Cold Morning! I mean, Good Morning!
Anne Frank would still read The New York Times, I guess…
(Anne Frank belongs in the Ethics Alarms Heroes Hall of Honor. I will fix that with a post this month–she probably dies in February, 1945. Don’t let me forget.)
1 “But you know what I sometimes think? I think the world may be going through a phase… It’ll pass. – I still believe, in spite of everything, that people are really good at heart.” Or maybe not. I gathered up all my idealism and hope, and thought that maybe, just maybe, after the ugly and destructive lynch mob it has constituted for over a year to try to destroy the elected President, the mainstream news media, faced with incontrovertible evidence of frightening lawlessness and an attack on democracy by the previous administration in the midst of a Presidential campaign, would finally show some integrity and do its duty.
Then I read today’s New York Times.
The headline: GOP MEMO LEADS TO FRESH JOUSTING ON RUSSIA INQUIRY.
Unbelievable. That’s the news? That there is “fresh jousting”? The memo, as I accurately explained in the previous post, shows that the Obama administration’s Justice Department knowingly used opposition research, funded by Obama’s party and its Presidential candidate, that has substantially been discredited by the FBI, the same agency that represented it to the court, as evidence justifying a FISA warrant against an American citizen and a member of the opposing party’s Presidential campaign and the Republican Presidential campaign itself.
I don’t see any mention of the Russian collusion investigation in that sentence, but that sentence still suggests a serious scandal involving abuse of civil rights and tampering with the election by law enforcement and a partisan Justice Department. If the so-called “newspaper of record” was objective and trustworthy, some version of that sentence would have been its headline, not an intentionally misleading headline stating that the “news” just is more political “jousting.”
Think about it: the Times is using a less interesting and provocative headline that the one that is justified by the facts. The only reason it would do this is misdirection born of a political agenda. No, Hanlon’s Razon does not apply here. This is not incompetence. This is malice.
2. “It’s really a wonder that I haven’t dropped all my ideals, because they seem so absurd and impossible to carry out. ” Then there the Times editorials. Two days ago, the Times editors wrote this:
“In a demonstration of unbridled self-interest and bottomless bad faith, the Trump White House and its Republican minions in Congress are on the cusp of releasing a “memo” that purports to document the biggest political scandal since Watergate. To pull it off, they are undermining the credibility of the law enforcement community that Republicans once defended so ardently, on the noble-sounding claim that the American public must know the truth.”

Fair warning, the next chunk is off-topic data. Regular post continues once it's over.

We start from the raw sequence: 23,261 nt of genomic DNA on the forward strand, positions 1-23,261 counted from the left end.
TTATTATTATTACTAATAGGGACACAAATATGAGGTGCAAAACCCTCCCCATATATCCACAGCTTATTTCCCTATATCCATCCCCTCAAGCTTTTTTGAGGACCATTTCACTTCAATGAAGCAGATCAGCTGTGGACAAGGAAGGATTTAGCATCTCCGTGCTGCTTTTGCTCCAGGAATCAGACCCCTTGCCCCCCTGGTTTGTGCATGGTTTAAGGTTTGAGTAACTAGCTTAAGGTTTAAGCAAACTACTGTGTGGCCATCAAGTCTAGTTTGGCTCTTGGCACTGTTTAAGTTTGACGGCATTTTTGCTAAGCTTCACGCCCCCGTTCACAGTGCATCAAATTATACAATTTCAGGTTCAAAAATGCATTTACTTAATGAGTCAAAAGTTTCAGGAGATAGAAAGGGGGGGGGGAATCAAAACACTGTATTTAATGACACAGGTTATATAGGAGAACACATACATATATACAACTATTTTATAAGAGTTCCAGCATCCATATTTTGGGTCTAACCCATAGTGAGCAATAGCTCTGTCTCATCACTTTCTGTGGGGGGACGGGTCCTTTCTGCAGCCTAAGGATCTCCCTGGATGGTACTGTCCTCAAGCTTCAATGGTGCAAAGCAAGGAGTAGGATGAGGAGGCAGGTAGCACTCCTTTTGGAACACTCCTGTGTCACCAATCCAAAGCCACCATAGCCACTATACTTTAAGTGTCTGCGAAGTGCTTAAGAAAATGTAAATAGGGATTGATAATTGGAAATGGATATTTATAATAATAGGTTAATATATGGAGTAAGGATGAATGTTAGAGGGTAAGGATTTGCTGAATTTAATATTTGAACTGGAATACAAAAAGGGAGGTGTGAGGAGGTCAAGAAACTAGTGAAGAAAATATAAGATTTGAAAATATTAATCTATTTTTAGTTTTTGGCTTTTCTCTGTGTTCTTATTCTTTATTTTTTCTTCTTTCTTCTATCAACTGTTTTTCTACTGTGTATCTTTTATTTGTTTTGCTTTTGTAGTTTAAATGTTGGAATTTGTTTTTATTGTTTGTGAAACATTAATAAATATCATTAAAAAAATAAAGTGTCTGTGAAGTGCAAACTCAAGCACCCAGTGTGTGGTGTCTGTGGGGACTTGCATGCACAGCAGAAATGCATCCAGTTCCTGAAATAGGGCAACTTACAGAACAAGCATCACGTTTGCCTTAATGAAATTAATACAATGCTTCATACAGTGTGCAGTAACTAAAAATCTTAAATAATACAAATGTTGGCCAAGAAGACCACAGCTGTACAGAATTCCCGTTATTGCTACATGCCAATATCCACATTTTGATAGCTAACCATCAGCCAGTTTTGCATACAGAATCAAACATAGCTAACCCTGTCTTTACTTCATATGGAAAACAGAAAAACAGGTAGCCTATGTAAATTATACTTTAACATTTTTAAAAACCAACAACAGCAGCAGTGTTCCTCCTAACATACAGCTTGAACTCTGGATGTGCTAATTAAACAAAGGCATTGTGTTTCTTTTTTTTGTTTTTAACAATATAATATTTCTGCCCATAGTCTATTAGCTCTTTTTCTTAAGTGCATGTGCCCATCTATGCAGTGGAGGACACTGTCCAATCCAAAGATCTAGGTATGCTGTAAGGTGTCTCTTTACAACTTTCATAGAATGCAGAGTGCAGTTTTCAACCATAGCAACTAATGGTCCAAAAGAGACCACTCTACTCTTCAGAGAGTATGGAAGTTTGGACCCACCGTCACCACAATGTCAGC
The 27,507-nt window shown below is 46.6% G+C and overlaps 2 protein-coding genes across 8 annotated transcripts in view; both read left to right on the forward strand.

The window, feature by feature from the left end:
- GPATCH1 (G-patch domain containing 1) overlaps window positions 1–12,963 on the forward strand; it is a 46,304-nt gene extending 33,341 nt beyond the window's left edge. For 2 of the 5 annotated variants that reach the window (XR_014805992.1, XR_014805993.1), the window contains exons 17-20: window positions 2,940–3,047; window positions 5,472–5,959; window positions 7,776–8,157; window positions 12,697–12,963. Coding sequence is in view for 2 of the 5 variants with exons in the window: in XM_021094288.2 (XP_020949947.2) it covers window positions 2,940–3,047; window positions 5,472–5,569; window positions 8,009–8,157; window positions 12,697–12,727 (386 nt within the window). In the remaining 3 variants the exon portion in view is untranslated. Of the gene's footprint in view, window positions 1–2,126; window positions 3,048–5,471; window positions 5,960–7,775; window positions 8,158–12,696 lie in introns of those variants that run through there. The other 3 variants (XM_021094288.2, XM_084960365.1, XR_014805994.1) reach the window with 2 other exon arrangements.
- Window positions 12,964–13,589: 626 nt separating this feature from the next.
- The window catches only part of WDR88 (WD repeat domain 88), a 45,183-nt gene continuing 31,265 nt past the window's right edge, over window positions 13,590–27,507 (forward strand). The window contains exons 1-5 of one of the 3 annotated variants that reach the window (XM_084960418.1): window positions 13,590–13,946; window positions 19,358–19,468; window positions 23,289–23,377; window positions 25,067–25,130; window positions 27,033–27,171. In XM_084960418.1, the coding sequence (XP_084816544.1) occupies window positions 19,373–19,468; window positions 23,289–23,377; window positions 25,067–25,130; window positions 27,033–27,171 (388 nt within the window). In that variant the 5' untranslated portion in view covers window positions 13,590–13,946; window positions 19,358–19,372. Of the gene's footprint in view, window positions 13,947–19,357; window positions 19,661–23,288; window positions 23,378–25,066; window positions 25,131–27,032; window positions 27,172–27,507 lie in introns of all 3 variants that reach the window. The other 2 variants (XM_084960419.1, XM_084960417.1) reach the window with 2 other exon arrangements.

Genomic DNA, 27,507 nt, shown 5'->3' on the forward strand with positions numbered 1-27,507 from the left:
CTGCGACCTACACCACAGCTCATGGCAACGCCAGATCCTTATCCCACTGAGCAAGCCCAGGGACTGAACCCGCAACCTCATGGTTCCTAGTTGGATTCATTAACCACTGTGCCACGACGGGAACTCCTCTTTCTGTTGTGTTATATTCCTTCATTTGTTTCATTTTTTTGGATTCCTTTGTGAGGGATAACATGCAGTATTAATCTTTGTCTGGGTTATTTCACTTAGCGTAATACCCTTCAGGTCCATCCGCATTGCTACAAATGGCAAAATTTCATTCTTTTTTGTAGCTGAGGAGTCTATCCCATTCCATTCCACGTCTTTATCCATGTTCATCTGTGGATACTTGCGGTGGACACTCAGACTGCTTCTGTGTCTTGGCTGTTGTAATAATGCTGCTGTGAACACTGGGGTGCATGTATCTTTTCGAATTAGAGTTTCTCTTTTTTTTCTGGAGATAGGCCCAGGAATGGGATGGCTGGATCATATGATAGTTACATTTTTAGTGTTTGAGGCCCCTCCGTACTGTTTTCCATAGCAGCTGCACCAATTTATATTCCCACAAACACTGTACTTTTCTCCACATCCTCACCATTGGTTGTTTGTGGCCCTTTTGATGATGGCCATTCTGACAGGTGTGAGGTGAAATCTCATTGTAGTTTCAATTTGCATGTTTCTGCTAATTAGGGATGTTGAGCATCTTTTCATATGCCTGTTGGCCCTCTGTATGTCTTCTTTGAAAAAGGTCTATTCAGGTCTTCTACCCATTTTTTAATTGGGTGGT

Again, unbelievable and yet too believable. Let’s parse this one:
“In a demonstration of unbridled self-interest and bottomless bad faith,”
The Times thinks it is bad faith to inform the American public of undeniable misconduct by the FBI and the Justice Department regarding civil rights and the Presidential election. Sure.
“…the Trump White House and its Republican minions in Congress are on the cusp of releasing a ‘memo'”
An ad hominem attack (“minions”), a partisan bias-based innuendo of dishonesty ( “purports to document”) and a dishonest use of scare quotes around “memo,” as if this wasn’t a memo. It is a memo.
“…the biggest political scandal since Watergate.”
A straw man trick, exploding an assertion into its most extreme form to knock it down. The facts are the facts, and how they are characterized by some is irrelevant to what the facts show. it may not be “the biggest political scandal since Watergate” when a Democratic administration uses opposition research its party paid to have done to defeat a Republican Presidential candidate to get court authorization to spy on that campaign during the campaign. You have to admit, though, that at least sounds a little like Watergate—Presidential campaign, administration interfering with the opposition campaign, dirt tricks, misuse of government power—no? Even a little bit like Watergate is bad enough, when government and law enforcement interference with Presidential campaigns is the issue.
“To pull it off, they are undermining the credibility of the law enforcement community that Republicans once defended so ardently, on the noble-sounding claim that the American public must know the truth.”
Pull what off? That’s another bit of rhetorical dishonesty implying wrongdoing by transparency, when transparency is not wrongdoing unless it is illegal (Wikileaks, James Snowden). Then we have the cynical tack I just wrote about:
“The argument against the memo and the issues it raises, that the public revelations demoralizes our intelligence community and undermines the public’s support and trust is the same invalid logic being used to condemn criticism of the biased news media. If these institutions are not trustworthy and acting against the interests they are pledged to protect, then the public must know. If the conduct of the intelligence community shows that it isn’t trustworthy, there is nothing wrong, and everything right, about exposing it.”
How does the fact that the Republicans once defended the law enforcement community “ardently” change the appropriateness and necessity of revealing wrongdoing they were not previously aware of? Finally, did I really read the New York Times editors mocking the proposition (“noble-sounding”) that “the American public must know the truth”?
What a disgraceful, shocking, self-indicting paragraph. Continue reading